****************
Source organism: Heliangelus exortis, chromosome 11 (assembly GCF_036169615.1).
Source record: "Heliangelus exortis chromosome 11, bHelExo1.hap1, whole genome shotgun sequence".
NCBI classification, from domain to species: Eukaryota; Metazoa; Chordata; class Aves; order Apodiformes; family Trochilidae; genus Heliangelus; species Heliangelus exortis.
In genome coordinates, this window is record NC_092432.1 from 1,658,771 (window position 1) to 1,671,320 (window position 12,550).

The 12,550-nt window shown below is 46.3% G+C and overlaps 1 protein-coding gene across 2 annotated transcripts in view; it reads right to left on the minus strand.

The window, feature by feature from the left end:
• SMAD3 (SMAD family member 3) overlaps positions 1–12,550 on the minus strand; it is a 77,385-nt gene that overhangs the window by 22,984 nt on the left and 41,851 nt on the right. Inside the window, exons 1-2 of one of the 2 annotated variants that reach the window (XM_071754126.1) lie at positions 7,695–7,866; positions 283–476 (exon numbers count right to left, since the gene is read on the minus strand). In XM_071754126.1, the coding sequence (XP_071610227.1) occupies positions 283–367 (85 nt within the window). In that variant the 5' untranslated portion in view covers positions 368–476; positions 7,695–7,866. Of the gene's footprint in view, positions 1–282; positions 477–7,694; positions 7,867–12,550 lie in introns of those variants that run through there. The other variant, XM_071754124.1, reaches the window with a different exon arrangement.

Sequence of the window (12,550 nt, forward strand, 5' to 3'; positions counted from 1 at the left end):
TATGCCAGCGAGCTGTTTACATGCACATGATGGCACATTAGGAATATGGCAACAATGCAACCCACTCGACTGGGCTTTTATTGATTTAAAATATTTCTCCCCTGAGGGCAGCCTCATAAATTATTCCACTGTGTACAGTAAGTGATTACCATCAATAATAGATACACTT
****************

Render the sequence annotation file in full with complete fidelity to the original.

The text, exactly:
Source organism: Heliangelus exortis, chromosome 11 (assembly GCF_036169615.1).
Source record: "Heliangelus exortis chromosome 11, bHelExo1.hap1, whole genome shotgun sequence".
NCBI classification, from domain to species: Eukaryota; Metazoa; Chordata; class Aves; order Apodiformes; family Trochilidae; genus Heliangelus; species Heliangelus exortis.
In genome coordinates, this window is record NC_092432.1 from 1,658,771 (window position 1) to 1,671,320 (window position 12,550).

The 12,550-nt window shown below is 46.3% G+C and overlaps 1 protein-coding gene across 2 annotated transcripts in view; it reads right to left on the minus strand.

The window, feature by feature from the left end:
• SMAD3 (SMAD family member 3) overlaps positions 1–12,550 on the minus strand; it is a 77,385-nt gene that overhangs the window by 22,984 nt on the left and 41,851 nt on the right. Inside the window, exons 1-2 of one of the 2 annotated variants that reach the window (XM_071754126.1) lie at positions 7,695–7,866; positions 283–476 (exon numbers count right to left, since the gene is read on the minus strand). In XM_071754126.1, the coding sequence (XP_071610227.1) occupies positions 283–367 (85 nt within the window). In that variant the 5' untranslated portion in view covers positions 368–476; positions 7,695–7,866. Of the gene's footprint in view, positions 1–282; positions 477–7,694; positions 7,867–12,550 lie in introns of those variants that run through there. The other variant, XM_071754124.1, reaches the window with a different exon arrangement.

Sequence of the window (12,550 nt, forward strand, 5' to 3'; positions counted from 1 at the left end):
TATGCCAGCGAGCTGTTTACATGCACATGATGGCACATTAGGAATATGGCAACAATGCAACCCACTCGACTGGGCTTTTATTGATTTAAAATATTTCTCCCCTGAGGGCAGCCTCATAAATTATTCCACTGTGTACAGTAAGTGATTACCATCAATAATAGATACACTT